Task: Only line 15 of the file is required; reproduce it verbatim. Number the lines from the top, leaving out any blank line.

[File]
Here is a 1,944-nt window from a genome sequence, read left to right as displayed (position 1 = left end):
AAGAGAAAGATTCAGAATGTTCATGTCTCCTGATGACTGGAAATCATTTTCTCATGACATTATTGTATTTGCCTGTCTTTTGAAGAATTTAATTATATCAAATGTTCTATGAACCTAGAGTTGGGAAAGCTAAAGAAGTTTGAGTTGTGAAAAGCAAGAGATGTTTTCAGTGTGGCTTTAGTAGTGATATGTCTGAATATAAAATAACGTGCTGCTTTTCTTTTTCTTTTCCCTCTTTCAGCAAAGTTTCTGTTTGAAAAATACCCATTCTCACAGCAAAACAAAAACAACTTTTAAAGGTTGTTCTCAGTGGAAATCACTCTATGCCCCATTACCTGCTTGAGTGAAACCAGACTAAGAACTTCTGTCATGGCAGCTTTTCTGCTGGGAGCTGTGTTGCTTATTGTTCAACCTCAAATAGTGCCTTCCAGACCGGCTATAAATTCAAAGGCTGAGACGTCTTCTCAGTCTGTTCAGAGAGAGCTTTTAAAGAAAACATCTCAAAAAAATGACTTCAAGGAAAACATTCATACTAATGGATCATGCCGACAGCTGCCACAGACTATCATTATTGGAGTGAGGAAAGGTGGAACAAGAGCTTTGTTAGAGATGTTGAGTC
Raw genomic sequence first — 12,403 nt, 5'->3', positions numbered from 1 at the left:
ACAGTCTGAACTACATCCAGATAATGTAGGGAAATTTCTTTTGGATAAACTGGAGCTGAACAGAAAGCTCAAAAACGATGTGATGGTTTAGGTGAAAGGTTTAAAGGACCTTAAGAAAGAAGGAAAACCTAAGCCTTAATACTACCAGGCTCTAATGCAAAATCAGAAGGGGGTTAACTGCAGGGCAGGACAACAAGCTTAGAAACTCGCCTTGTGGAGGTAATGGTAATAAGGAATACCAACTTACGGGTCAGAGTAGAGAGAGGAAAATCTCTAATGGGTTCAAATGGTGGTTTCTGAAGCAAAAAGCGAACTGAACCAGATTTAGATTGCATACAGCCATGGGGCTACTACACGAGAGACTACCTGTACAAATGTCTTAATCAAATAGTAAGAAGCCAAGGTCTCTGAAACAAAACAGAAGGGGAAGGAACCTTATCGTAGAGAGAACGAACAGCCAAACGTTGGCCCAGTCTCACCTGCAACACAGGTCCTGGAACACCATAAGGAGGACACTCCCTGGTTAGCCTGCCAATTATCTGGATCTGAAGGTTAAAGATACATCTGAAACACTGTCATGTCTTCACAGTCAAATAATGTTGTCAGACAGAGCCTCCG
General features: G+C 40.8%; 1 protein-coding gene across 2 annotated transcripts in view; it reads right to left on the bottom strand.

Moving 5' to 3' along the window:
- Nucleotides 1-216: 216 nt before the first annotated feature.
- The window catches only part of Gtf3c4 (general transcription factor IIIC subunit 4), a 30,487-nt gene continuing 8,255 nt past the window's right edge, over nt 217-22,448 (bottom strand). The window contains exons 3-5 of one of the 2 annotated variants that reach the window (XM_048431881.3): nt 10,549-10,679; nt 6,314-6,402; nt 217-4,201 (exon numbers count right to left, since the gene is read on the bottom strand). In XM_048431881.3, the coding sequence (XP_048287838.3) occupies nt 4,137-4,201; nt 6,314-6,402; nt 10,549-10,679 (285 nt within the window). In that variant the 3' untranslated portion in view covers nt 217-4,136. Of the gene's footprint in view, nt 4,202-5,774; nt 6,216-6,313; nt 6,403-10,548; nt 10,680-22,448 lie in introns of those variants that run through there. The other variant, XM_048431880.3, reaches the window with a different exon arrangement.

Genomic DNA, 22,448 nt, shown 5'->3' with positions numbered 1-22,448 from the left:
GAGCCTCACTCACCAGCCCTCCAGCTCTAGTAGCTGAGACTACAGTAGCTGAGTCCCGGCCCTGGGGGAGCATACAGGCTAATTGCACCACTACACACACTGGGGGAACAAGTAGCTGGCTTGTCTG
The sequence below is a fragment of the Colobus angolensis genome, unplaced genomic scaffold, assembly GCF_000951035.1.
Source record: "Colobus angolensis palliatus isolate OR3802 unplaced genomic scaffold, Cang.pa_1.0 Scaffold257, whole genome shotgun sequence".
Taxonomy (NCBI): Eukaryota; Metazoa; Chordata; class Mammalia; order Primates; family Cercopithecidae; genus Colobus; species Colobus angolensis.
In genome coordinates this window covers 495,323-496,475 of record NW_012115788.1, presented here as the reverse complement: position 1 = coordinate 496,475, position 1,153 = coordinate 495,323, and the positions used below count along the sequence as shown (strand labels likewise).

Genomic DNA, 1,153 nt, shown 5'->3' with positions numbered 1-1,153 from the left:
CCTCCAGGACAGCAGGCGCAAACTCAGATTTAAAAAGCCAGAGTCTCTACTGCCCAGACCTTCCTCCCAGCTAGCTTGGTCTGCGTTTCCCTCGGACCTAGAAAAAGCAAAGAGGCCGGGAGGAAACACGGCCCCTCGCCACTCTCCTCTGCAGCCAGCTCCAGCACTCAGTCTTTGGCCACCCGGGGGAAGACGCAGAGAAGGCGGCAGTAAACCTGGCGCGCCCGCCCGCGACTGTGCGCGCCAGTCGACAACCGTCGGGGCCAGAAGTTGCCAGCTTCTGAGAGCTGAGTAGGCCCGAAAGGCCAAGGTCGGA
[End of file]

Genomic DNA, 1,153 nt, shown 5'->3' with positions numbered 1-1,153 from the left: